Sport helps young football fan from Afghanistan settle in Germany

Shoaib, who found safety in Germany, is one of 12 displaced children daring to dream in The Dream Diaries.

The Dream Diaries gives children like 11-year-old Shoaib the chance to let their imagination run free.  © UNHCR/Humans of Amsterdam/Fetching_Tigerrs/Bernatskaya Oxana/Shutterstock.com

BERLIN, Germany – Safe from the conflict in Afghanistan, 11-year-old Shoaib has his sights set on one goal.

“When I wake up in the morning, I think about soccer,” says the young football fan. “I go to bed at night and I still think about soccer. In Afghanistan I played soccer and here in Germany I play soccer too. In my life, so many things have changed but playing soccer stayed the same.”

Shoaib, who found safety in Germany, is one of 12 displaced children daring to dream once more in a new collaborative photography project called The Dream Diaries.

The inventive series was produced by Humans of Amsterdam photographer Debra Barraud, her colleague Benjamin Heertje, online creator Annegien Schilling, filmmaker Kris Pouw and UNHCR, the UN Refugee Agency.

"In my life, so many things have changed but playing soccer stayed the same.”

Playing football with family and friends has kept Shoaib smiling, even in the darkest and most disruptive of times. In his homeland of Afghanistan, protracted conflict and persecution have resulted in nearly 4.7 million people being displaced as of 31 December 2016. In Germany, where Shoaib now lives, 12,346 Afghans registered as asylum-seekers  in 2017. Now Shoaib is determined to succeed as a famous football player.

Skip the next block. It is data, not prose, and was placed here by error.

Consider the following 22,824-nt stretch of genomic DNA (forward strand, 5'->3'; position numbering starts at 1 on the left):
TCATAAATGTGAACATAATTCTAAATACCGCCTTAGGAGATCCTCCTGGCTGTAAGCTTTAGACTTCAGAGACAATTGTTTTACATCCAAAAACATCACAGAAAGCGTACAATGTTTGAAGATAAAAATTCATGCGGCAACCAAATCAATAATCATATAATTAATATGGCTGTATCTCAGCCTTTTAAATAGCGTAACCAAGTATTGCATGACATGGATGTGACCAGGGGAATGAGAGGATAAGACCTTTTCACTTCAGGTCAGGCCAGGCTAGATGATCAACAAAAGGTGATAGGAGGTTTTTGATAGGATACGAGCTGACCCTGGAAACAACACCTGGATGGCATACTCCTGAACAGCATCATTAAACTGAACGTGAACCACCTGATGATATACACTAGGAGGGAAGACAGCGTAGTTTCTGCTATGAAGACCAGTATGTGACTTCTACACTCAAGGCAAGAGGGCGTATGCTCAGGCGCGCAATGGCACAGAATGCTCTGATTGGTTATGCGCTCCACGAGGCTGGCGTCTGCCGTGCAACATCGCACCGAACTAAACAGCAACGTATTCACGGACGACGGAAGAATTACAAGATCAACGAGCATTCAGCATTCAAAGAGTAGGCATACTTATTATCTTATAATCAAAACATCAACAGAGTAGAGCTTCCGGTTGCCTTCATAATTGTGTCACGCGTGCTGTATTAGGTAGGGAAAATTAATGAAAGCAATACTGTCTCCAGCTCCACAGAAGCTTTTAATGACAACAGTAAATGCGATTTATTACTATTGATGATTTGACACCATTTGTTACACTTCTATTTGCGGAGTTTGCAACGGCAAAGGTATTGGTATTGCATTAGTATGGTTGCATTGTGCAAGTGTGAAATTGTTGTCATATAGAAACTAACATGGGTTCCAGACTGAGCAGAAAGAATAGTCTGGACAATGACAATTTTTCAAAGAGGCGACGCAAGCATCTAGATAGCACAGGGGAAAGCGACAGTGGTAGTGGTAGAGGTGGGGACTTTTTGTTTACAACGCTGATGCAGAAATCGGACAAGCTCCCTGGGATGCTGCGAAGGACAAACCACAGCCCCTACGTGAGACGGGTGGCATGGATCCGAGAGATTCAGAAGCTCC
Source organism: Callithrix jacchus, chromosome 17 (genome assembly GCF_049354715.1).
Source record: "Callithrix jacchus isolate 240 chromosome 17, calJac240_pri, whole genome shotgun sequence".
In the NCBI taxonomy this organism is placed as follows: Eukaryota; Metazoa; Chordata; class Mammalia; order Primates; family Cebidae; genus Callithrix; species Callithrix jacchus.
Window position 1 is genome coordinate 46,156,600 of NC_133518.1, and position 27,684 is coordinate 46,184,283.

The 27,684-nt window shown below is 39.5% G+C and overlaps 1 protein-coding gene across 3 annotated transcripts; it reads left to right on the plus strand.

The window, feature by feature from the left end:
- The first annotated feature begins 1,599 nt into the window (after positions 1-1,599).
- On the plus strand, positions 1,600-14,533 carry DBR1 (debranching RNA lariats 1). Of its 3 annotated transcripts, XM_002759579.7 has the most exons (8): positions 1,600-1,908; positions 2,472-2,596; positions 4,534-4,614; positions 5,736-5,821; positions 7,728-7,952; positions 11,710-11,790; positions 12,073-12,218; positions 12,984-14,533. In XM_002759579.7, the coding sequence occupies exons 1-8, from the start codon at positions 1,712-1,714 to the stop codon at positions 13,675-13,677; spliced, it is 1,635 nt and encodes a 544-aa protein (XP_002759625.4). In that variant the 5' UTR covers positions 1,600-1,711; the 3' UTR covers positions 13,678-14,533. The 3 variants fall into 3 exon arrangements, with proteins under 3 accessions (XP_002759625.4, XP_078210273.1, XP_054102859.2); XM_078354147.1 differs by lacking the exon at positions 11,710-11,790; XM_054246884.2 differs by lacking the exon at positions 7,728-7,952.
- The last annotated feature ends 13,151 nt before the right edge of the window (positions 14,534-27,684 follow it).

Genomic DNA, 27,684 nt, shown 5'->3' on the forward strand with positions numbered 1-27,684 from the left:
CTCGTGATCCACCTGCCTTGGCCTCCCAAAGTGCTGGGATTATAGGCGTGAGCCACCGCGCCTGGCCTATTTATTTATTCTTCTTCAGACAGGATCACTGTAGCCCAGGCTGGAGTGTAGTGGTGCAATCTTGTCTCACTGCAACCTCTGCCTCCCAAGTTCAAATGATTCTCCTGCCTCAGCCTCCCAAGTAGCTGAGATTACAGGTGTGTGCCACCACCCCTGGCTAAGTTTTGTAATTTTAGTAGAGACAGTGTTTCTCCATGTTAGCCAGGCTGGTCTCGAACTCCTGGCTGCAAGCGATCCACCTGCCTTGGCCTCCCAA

In his dream, brought to life by The Dream Diaries team, he holds a flaming football.

“I wish I could be the best soccer player in the world, not just a regular player,” he tells The Dream Diaries team.

Shoaib knows how important teamwork can be. “Soccer should be played together, not alone. When it’s played together, then I love soccer.”

Over half of the world’s refugees are children and many spend their entire childhoods away from home. However, with the right help, they can find ways to cope and look forward to the future once more.

“I wish I could be the best soccer player in the world."

“Sports is a universal language and a perfect way of integrating refugees into German society," says Dr. Roland Bank from UNHCR Germany. "Integration is a two way process and the structures are already in place. German football clubs, voluntary fire brigades and other well-established civil society actors have opened their doors to newcomers. They are helping to create an environment in which children like Shoaib can be just like their peers."

The Dream Diaries gives children the chance to let their imagination run free.

“When children flee their home countries they leave everything behind, except their hopes and dreams,” says co-creator Debra Barraud, whose Humans of Amsterdam photography project has nearly half a million Facebook followers. “Through the project, we saw the strength of these children and how with the right support they can achieve anything.”

Audiences are being encouraged to stand #WithRefugees by signing UNHCR’s global petition, which asks decision makers to grant refugees safety, education and opportunities – turning their dreams into reality. You can follow The Dream Diaries series via Humans of Amsterdam, Fetching Tigerss and UNHCR’s social accounts.

Playing football with his uncle and cousin only strengthens Shoaib’s belief that people are better together.  

“When they play they don’t want to pass the ball,” he says. “They want to be the one to score the goal. To me it doesn’t matter who makes the score. If someone scores the goal, the whole team scores and wins.”


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